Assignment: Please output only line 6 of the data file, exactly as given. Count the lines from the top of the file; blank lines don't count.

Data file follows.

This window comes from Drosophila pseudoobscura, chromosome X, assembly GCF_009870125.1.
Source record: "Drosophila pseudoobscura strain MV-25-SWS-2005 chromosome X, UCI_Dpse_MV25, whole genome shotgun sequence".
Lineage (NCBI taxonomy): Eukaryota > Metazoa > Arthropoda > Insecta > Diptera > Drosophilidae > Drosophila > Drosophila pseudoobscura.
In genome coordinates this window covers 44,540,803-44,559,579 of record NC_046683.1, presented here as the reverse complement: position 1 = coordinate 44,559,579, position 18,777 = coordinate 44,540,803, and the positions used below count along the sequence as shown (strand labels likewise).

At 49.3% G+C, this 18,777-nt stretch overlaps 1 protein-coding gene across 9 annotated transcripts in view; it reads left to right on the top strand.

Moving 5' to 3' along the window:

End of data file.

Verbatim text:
Moving 5' to 3' along the window: